loading of the tip face against the document sufficient to cause the tip 80 of the optical fiber bundle70 to trail behind the probe 10, much in the fashion of a furniture caster as the probe 10 is moved across the document.
An aperture stopplate 84 is arranged above the optical fiber bundle 70. This plate 84 is held in place by suitable means, such as ,a trio of springs one 86 only of which is shown, and oriented by means of an orienting lug 88. An elongated aperture 90 is arranged centrally of the plate 84. As better seen in the plan view of FIG. 2 the longitudinal axis of the rectangular aperture 90 runs in a direction normal to the line 91 between the tip of the bundle 70 and the center of the plate 84. This line 91 is the line 'of scan as soon as the tip trails the probe. With the arrangement shown, the aperture plate 84 may be readily interchanged with other aperture 96 is held in place by any suitable means as a mirror mounting spring 98. A source of light, shown here as a light emitting diode 100 is mounted in the recess 94 on a mounting plate 102. A groove 104 is machined in the cylindrical member 92 to serve as a conduit for electric conductors 104 and 106 leading from the circuit board 36 to the light emitting diode 100. Light from the diode 100 is reflected by the half silvered mirror 96 through the aperture 90 into the optical fiber bundle 70 for illuminating the document to be scanned. The cylindrical member 92 has a bore 108 centrally located for passing light from the aperture 90 through the half silvered mir ror 96 to an optical lens system 110. A cylindrical plug 112 is. arranged to receive a photosensitive diode 114 having electric leads 1 l6 and 118 brought to terminals on the circuit board 36. Preferably pre-amplifier circuitry is arranged on the circuit board 36. The cylindrical member and the plug are preferably slotted so that the circuit board 36 is positioned within the lower end of the barrel 22 and the parts are oriented so that the electric leads 104, 106 and 116 and 118 are free from any possibility of tangling.-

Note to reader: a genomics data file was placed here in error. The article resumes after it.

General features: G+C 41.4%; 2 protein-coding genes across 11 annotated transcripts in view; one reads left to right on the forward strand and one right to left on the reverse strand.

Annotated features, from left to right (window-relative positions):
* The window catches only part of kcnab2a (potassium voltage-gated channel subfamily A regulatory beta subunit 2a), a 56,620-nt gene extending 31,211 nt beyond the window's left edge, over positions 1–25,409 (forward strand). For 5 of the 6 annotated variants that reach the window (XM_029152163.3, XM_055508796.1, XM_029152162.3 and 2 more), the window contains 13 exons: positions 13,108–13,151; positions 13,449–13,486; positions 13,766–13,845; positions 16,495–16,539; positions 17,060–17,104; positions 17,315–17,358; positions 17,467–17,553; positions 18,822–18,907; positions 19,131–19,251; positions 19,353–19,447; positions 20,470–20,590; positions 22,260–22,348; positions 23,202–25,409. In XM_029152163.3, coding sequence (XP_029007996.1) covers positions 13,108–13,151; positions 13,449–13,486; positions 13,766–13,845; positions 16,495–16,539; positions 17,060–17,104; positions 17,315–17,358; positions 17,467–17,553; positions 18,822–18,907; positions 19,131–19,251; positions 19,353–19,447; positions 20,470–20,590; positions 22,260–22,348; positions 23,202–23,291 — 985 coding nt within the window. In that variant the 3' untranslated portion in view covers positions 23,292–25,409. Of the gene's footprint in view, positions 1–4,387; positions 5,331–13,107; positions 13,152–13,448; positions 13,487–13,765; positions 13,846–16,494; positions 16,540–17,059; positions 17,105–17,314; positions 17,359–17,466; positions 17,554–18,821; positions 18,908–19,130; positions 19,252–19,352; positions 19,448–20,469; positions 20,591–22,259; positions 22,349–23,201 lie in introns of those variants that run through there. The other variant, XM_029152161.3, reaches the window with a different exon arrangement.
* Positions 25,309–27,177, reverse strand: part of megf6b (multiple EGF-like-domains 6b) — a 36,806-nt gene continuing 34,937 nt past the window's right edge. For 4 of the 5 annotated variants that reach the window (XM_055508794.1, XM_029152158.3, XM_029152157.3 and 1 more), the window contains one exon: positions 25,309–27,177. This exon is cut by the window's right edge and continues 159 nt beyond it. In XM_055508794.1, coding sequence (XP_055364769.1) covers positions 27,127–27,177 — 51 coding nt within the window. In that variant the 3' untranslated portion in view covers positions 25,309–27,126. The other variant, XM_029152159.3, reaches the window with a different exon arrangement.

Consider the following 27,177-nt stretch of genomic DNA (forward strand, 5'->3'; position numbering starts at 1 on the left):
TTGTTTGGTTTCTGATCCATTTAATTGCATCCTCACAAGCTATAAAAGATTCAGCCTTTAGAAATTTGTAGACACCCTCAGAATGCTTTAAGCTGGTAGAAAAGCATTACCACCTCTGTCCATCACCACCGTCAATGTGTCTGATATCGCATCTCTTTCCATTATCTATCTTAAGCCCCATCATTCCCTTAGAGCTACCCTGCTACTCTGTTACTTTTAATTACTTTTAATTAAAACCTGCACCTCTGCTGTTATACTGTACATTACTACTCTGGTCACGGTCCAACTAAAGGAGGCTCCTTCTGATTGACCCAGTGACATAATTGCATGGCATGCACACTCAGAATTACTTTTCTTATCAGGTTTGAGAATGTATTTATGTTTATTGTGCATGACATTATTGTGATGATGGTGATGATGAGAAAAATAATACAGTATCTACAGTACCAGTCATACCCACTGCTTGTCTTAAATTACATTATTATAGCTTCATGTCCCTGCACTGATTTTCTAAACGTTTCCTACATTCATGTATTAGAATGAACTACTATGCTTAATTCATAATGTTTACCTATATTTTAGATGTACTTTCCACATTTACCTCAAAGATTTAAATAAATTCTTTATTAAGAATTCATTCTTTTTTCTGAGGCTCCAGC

The bundle 70 is made of a number of discrete optical fibers drawn to considerably reduced size. The bundle 70 is operable according to the invention as made plates as desired. The surfaces of the aperture plate 84 exposed to light are preferably made light-absorbing by coating withv flat black paint or black cellular foam or an anodizing finish as desired. Where interchangeabih ity is not required, the upper surface of the optical fiber bundle 70 can be coated with light-absorbing flat black paint or black cellular foam except for the desired aperture to form the desired aperture stop. In either event the upper surface of the fiber bundle is first coated with anti-reflecting material to reduce loss of light from draw undercontrolled heat conditions. Also in the final draw the bundle 70,in either case, is given an offset as shown. The fibersat the larger endof the bundle are 0.0005 inches diameter and at the tip are 0.000125 inches in diameter; this represents an end-to-end ratio.
of 4: 1. Though only the central core of the image bundle is utilized for a light conduit, the remainder of the bundle structure provides the necessary rigidity to withstand shock and vibration-The tolerance in forming thelight conduit is. lessened by l with this construction, as is the dimensional tolerance of the aperture 90 by the magnification of the tapered bundle 70. Light traveling through the rectangular light conduit in the optical fibers subtended by the aperture stop 90 result in a pupil 90' at the tip of the fiber bundle 70. At the tip 80 light is reflected from the document in accordance with the presence or absence of marks on the document.